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  • Slider-book-of-the-month-American Ambassadors

    Former U.S. ambassador Dennis Jett explains where ambassadors come from, what they do, where they go, and why they still matter.

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A Conflict in El Salvador

El Salvador death squadCentral America in the 1980s became a proxy battleground as the United States supported right-wing leaders against leftist socialist guerrillas who, in turn, were usually funded by the Soviet Union, Cuba and others. In El Salvador, the struggle for power took an ugly turn when  Archbishop Óscar Romero was gunned down while celebrating mass. Ambassador to El Salvador Robert White believed the U.S.-backed Salvadoran government was responsible. He was eventually recalled.

Read more Moments in Diplomatic History.


Elinor Constable — “If you want me out of the Foreign Service, you have to fire me”

ElinorConstableElinor Constable had an illustrious career in the State Department. She was in many ways a pioneer on women’s issues, dating from the late 1950s when she refused to resign from the Foreign Service when she got married, as was the expectation — not the law — at the time. In this interview, she discusses the importance of French’s Mustard in her family; her transition from FSO to spouse and how she was brought back into the Foreign Service “kicking and screaming;” the Alison Palmer case and women’s rights in the State Department; and her time in Kenya.

Read about other Fascinating Figures.

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Inside Foggy Bottom

C Street entranceFoggy Bottomwoman cursing refers not only to that neighborhood of Washington, DC, but also to the State Department itself. In this feature, we will try to dispel that fog and smoke and cast light on some of the lesser known aspects of the State Department and diplomatic history.


Diplomats by training are calm, level-headed types. They can deliver a harsh message but will do so in a polished, genteel manner. However, once in a while, if they’re particularly peeved, they can unleash an eruption of foul-mouthed epithets that could embarrass a fishmonger’s wife. Herewith some of the choicest examples from various Foreign Service Officers and a few others sprinkled in for good measure. (And yes, they do contain some raw, Not-Safe-For-Work language, so be forewarned.)



The Stump

The Stumpstump photo is an online forum to encourage discussion on issues regarding the State Department and foreign policy. The views expressed should not be considered official statements of the U.S. government or ADST.

The Palmer Case and the Changing Role of FS Women

The unprecedented opportunities for women which opened up during WWII closed just as dramatically after the war. From 1961 to 1971, recruitment of women remained at 7% and the rate of promotion was slow. In 1976 after numerous attempts at getting higher ranking positions as a Foreign Service Officer, Alison Palmer filed a class action lawsuit against the State Department for discrimination in violation of the 1964 Civil Rights Act. After several years of litigation, a 1989 court order found that the Department had discriminated against women in the written portion of the Foreign Service Officer Test.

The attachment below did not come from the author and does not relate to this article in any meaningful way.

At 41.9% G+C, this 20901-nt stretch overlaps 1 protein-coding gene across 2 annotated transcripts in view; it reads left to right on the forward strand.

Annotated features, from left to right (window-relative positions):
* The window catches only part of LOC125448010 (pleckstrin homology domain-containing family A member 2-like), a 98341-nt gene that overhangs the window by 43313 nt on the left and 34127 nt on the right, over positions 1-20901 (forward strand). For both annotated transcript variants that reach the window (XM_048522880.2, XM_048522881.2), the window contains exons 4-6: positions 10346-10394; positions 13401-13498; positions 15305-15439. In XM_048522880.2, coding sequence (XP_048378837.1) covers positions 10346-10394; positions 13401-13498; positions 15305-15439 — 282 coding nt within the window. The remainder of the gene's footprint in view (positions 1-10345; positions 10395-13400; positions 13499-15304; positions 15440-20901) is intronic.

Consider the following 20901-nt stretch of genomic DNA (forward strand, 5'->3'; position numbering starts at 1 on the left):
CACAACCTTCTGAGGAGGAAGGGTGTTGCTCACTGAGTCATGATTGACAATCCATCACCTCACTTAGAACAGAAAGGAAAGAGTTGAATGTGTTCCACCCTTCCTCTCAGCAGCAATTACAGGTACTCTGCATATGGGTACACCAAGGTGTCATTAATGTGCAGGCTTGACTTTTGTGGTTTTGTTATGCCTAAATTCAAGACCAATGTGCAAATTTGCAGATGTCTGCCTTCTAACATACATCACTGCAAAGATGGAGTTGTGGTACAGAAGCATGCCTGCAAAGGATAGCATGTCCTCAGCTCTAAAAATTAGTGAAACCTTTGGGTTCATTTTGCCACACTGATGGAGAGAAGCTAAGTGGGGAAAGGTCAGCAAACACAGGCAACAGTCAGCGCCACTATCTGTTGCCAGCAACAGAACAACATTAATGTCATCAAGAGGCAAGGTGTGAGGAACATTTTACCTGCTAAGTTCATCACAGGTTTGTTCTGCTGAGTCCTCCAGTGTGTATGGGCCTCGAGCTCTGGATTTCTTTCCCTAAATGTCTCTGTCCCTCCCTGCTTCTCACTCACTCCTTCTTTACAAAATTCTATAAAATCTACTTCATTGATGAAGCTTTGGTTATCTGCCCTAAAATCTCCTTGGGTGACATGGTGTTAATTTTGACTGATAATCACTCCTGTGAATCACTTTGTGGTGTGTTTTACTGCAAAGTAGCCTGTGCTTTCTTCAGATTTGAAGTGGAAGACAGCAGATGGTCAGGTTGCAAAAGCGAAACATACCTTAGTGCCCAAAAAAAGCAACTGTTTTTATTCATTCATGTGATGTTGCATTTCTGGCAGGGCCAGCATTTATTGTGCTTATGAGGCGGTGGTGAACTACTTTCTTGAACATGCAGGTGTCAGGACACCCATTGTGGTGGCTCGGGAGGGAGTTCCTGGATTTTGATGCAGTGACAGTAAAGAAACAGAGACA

Big Ben’s Top Ten


Powers on trial (AP Credit)Your BF serves them up the way you like them -- great taste and more filling!

Check out Big Ben's Top Ten -- the articles he recommends for their substance and popularity. He's got a wide selection from around the globe.


cuba-us-migration-cropSo share the Moments -- they're good for whatever ales you.




1.  The Assassination of Anwar Sadat              6.  Murder in an Embassy

2.  Trial of U2 Pilot Francis Gary Powers          7.  The Tet Offensive

3.  Terrorist Attack in Khartoum                       8.  Nixon Goes to China

4.  The Jonestown Massacre                              9.  8 Weird Things about Dips

5.  The Peruvian Hostage Rescue                    10.  Re-establishing ties with Cuba, 1977


ben_cool (2)The past is never dead. It’s not even past.”  — William Faulkner

The Association for Diplomatic Studies and Training (ADST) is an independent nonprofit organization founded in 1986. Located at the State Department’s George P. Shultz National Foreign Affairs Training Center in Arlington, Virginia, ADST advances understanding of American diplomacy and supports training of foreign affairs personnel through a variety of programs and activities.

Over the past quarter century ADST has conducted more than 1800 oral histories, which are also posted on the Library of Congress website, with more to come. Interviewees include such fascinating people as Prudence Bushnell, who describes her harrowing experiences during the bombing of U.S. Embassy Nairobi, Julia Child, Philip Habib, Dean Rusk, George Ball, Kathleen Turner, and many others. Excerpts from our oral history collections highlight the horrifying, the thought-provoking, and the absurd. In other words, they reflect the reality of diplomacy, warts and all.

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